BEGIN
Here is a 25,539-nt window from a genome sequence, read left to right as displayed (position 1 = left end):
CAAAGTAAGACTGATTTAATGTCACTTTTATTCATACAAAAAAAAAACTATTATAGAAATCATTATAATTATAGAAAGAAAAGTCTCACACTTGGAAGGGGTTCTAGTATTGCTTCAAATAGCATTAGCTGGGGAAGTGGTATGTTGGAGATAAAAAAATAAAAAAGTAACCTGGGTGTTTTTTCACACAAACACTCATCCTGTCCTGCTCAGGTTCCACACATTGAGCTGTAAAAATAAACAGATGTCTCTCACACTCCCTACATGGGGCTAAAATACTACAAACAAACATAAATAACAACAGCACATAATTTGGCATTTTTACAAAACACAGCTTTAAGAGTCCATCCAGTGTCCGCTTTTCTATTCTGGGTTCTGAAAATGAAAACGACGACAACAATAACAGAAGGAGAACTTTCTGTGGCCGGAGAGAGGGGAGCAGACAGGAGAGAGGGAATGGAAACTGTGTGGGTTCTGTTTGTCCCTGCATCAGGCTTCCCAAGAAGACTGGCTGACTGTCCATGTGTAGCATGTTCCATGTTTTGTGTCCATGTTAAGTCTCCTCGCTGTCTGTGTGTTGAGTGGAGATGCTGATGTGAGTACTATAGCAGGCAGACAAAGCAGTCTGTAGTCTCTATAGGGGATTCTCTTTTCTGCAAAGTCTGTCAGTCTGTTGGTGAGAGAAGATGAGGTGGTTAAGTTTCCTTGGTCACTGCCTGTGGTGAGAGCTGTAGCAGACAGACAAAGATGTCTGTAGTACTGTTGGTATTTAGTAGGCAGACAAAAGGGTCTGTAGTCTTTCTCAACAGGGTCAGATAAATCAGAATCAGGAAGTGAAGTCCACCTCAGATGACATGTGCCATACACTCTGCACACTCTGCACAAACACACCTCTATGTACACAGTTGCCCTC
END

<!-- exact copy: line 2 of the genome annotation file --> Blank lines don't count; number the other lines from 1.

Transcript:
CAAAGTAAGACTGATTTAATGTCACTTTTATTCATACAAAAAAAAAACTATTATAGAAATCATTATAATTATAGAAAGAAAAGTCTCACACTTGGAAGGGGTTCTAGTATTGCTTCAAATAGCATTAGCTGGGGAAGTGGTATGTTGGAGATAAAAAAATAAAAAAGTAACCTGGGTGTTTTTTCACACAAACACTCATCCTGTCCTGCTCAGGTTCCACACATTGAGCTGTAAAAATAAACAGATGTCTCTCACACTCCCTACATGGGGCTAAAATACTACAAACAAACATAAATAACAACAGCACATAATTTGGCATTTTTACAAAACACAGCTTTAAGAGTCCATCCAGTGTCCGCTTTTCTATTCTGGGTTCTGAAAATGAAAACGACGACAACAATAACAGAAGGAGAACTTTCTGTGGCCGGAGAGAGGGGAGCAGACAGGAGAGAGGGAATGGAAACTGTGTGGGTTCTGTTTGTCCCTGCATCAGGCTTCCCAAGAAGACTGGCTGACTGTCCATGTGTAGCATGTTCCATGTTTTGTGTCCATGTTAAGTCTCCTCGCTGTCTGTGTGTTGAGTGGAGATGCTGATGTGAGTACTATAGCAGGCAGACAAAGCAGTCTGTAGTCTCTATAGGGGATTCTCTTTTCTGCAAAGTCTGTCAGTCTGTTGGTGAGAGAAGATGAGGTGGTTAAGTTTCCTTGGTCACTGCCTGTGGTGAGAGCTGTAGCAGACAGACAAAGATGTCTGTAGTACTGTTGGTATTTAGTAGGCAGACAAAAGGGTCTGTAGTCTTTCTCAACAGGGTCAGATAAATCAGAATCAGGAAGTGAAGTCCACCTCAGATGACATGTGCCATACACTCTGCACACTCTGCACAAACACACCTCTATGTACACAGTTGCCCTC